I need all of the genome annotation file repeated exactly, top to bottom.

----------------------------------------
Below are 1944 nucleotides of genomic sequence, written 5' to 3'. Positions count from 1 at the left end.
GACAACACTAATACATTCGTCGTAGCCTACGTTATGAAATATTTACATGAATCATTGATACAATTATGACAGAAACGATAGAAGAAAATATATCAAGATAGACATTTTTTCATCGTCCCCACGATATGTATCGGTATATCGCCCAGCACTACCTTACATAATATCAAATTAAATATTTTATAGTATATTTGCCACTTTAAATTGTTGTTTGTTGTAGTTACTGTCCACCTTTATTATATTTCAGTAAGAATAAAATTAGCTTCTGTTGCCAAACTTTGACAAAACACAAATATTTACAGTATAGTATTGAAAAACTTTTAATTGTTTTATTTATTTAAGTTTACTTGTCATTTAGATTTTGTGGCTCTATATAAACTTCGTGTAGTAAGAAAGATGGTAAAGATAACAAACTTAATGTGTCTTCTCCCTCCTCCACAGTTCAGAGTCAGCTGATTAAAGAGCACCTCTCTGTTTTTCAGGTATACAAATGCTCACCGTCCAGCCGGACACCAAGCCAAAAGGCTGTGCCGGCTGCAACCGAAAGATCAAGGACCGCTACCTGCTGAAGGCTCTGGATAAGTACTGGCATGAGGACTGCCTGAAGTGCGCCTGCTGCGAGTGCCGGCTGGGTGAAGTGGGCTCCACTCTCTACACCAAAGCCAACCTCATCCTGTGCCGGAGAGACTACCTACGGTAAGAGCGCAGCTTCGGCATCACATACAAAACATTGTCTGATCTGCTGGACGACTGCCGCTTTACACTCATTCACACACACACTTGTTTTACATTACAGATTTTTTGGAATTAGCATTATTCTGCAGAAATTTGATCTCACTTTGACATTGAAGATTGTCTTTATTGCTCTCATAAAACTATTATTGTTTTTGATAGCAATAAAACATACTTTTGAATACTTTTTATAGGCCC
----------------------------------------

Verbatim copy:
Below are 1944 nucleotides of genomic sequence, written 5' to 3'. Positions count from 1 at the left end.
GACAACACTAATACATTCGTCGTAGCCTACGTTATGAAATATTTACATGAATCATTGATACAATTATGACAGAAACGATAGAAGAAAATATATCAAGATAGACATTTTTTCATCGTCCCCACGATATGTATCGGTATATCGCCCAGCACTACCTTACATAATATCAAATTAAATATTTTATAGTATATTTGCCACTTTAAATTGTTGTTTGTTGTAGTTACTGTCCACCTTTATTATATTTCAGTAAGAATAAAATTAGCTTCTGTTGCCAAACTTTGACAAAACACAAATATTTACAGTATAGTATTGAAAAACTTTTAATTGTTTTATTTATTTAAGTTTACTTGTCATTTAGATTTTGTGGCTCTATATAAACTTCGTGTAGTAAGAAAGATGGTAAAGATAACAAACTTAATGTGTCTTCTCCCTCCTCCACAGTTCAGAGTCAGCTGATTAAAGAGCACCTCTCTGTTTTTCAGGTATACAAATGCTCACCGTCCAGCCGGACACCAAGCCAAAAGGCTGTGCCGGCTGCAACCGAAAGATCAAGGACCGCTACCTGCTGAAGGCTCTGGATAAGTACTGGCATGAGGACTGCCTGAAGTGCGCCTGCTGCGAGTGCCGGCTGGGTGAAGTGGGCTCCACTCTCTACACCAAAGCCAACCTCATCCTGTGCCGGAGAGACTACCTACGGTAAGAGCGCAGCTTCGGCATCACATACAAAACATTGTCTGATCTGCTGGACGACTGCCGCTTTACACTCATTCACACACACACTTGTTTTACATTACAGATTTTTTGGAATTAGCATTATTCTGCAGAAATTTGATCTCACTTTGACATTGAAGATTGTCTTTATTGCTCTCATAAAACTATTATTGTTTTTGATAGCAATAAAACATACTTTTGAATACTTTTTATAGGCCC